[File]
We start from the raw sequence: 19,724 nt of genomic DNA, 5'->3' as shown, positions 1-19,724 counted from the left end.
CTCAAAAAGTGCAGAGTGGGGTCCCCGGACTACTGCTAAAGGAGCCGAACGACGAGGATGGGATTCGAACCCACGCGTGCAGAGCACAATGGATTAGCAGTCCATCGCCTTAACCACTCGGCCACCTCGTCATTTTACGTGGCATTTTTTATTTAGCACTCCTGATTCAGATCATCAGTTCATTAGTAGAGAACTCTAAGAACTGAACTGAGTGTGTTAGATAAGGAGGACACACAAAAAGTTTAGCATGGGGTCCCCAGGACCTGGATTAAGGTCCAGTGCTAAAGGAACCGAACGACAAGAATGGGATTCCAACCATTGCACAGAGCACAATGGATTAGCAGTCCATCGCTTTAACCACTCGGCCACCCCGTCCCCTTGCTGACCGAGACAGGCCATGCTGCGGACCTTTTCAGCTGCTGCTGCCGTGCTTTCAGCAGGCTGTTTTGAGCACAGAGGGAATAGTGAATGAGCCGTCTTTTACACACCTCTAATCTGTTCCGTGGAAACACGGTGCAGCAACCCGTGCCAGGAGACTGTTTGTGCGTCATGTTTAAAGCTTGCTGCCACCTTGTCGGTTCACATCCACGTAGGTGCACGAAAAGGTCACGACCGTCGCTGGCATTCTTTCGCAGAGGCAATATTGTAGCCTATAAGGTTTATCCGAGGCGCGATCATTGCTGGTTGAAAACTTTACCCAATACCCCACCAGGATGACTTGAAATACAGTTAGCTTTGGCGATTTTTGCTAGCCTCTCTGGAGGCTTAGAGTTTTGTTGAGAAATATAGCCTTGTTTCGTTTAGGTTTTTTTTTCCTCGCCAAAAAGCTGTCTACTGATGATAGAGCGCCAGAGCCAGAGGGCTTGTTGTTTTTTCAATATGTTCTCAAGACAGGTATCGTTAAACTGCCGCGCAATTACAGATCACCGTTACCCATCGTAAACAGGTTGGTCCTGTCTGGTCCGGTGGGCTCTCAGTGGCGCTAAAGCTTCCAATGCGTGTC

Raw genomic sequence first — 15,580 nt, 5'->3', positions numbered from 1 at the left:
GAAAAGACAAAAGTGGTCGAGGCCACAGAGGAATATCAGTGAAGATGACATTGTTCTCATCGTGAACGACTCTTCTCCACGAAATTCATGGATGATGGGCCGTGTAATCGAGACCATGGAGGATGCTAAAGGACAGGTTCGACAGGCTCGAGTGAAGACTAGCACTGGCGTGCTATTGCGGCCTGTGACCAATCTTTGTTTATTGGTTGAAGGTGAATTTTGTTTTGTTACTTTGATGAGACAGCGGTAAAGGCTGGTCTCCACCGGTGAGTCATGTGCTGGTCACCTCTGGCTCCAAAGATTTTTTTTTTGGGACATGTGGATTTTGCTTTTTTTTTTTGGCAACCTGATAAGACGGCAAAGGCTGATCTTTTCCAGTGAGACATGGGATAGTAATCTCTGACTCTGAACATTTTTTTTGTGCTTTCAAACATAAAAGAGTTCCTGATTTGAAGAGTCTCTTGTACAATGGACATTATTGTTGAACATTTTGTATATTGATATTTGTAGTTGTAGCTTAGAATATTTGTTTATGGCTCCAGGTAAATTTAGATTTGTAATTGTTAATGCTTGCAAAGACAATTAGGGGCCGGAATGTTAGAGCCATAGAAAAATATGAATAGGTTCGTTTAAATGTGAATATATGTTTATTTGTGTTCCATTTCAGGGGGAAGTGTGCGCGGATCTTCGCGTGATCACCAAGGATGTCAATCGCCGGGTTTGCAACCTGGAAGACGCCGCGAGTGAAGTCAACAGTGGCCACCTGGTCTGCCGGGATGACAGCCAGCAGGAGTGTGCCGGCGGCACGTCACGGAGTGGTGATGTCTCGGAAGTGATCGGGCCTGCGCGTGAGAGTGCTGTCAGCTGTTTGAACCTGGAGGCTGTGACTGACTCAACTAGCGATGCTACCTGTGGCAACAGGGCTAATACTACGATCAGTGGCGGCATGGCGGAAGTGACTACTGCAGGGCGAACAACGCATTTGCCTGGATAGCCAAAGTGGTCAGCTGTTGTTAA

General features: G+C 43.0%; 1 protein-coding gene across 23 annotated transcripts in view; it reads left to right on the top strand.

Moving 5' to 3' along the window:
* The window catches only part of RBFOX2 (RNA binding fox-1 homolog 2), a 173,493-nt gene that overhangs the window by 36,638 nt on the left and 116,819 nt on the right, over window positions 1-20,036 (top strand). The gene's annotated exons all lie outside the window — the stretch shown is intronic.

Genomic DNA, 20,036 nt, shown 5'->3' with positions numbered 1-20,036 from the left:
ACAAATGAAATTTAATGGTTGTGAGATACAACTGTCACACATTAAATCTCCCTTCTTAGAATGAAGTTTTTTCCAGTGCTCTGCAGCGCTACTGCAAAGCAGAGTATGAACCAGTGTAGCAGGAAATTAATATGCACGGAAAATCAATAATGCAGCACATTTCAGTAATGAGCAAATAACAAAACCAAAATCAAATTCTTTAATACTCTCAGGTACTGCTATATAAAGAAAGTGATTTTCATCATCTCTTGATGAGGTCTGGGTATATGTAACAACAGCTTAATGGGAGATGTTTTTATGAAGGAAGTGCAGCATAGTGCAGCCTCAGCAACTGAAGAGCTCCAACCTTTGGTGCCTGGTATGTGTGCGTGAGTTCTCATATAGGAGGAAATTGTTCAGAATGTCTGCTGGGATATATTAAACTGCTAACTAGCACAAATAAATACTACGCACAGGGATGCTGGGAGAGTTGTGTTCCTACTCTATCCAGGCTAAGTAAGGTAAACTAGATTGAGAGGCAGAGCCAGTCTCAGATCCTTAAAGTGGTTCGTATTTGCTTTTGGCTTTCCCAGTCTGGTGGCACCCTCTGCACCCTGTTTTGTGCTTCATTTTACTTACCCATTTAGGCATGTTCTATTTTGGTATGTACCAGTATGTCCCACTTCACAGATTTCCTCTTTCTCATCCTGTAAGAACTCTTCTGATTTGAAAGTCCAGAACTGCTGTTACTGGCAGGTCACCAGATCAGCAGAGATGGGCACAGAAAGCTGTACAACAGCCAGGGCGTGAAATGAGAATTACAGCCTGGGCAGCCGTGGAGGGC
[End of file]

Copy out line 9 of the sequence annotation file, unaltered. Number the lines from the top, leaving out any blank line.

ACAAATGAAATTTAATGGTTGTGAGATACAACTGTCACACATTAAATCTCCCTTCTTAGAATGAAGTTTTTTCCAGTGCTCTGCAGCGCTACTGCAAAGCAGAGTATGAACCAGTGTAGCAGGAAATTAATATGCACGGAAAATCAATAATGCAGCACATTTCAGTAATGAGCAAATAACAAAACCAAAATCAAATTCTTTAATACTCTCAGGTACTGCTATATAAAGAAAGTGATTTTCATCATCTCTTGATGAGGTCTGGGTATATGTAACAACAGCTTAATGGGAGATGTTTTTATGAAGGAAGTGCAGCATAGTGCAGCCTCAGCAACTGAAGAGCTCCAACCTTTGGTGCCTGGTATGTGTGCGTGAGTTCTCATATAGGAGGAAATTGTTCAGAATGTCTGCTGGGATATATTAAACTGCTAACTAGCACAAATAAATACTACGCACAGGGATGCTGGGAGAGTTGTGTTCCTACTCTATCCAGGCTAAGTAAGGTAAACTAGATTGAGAGGCAGAGCCAGTCTCAGATCCTTAAAGTGGTTCGTATTTGCTTTTGGCTTTCCCAGTCTGGTGGCACCCTCTGCACCCTGTTTTGTGCTTCATTTTACTTACCCATTTAGGCATGTTCTATTTTGGTATGTACCAGTATGTCCCACTTCACAGATTTCCTCTTTCTCATCCTGTAAGAACTCTTCTGATTTGAAAGTCCAGAACTGCTGTTACTGGCAGGTCACCAGATCAGCAGAGATGGGCACAGAAAGCTGTACAACAGCCAGGGCGTGAAATGAGAATTACAGCCTGGGCAGCCGTGGAGGGC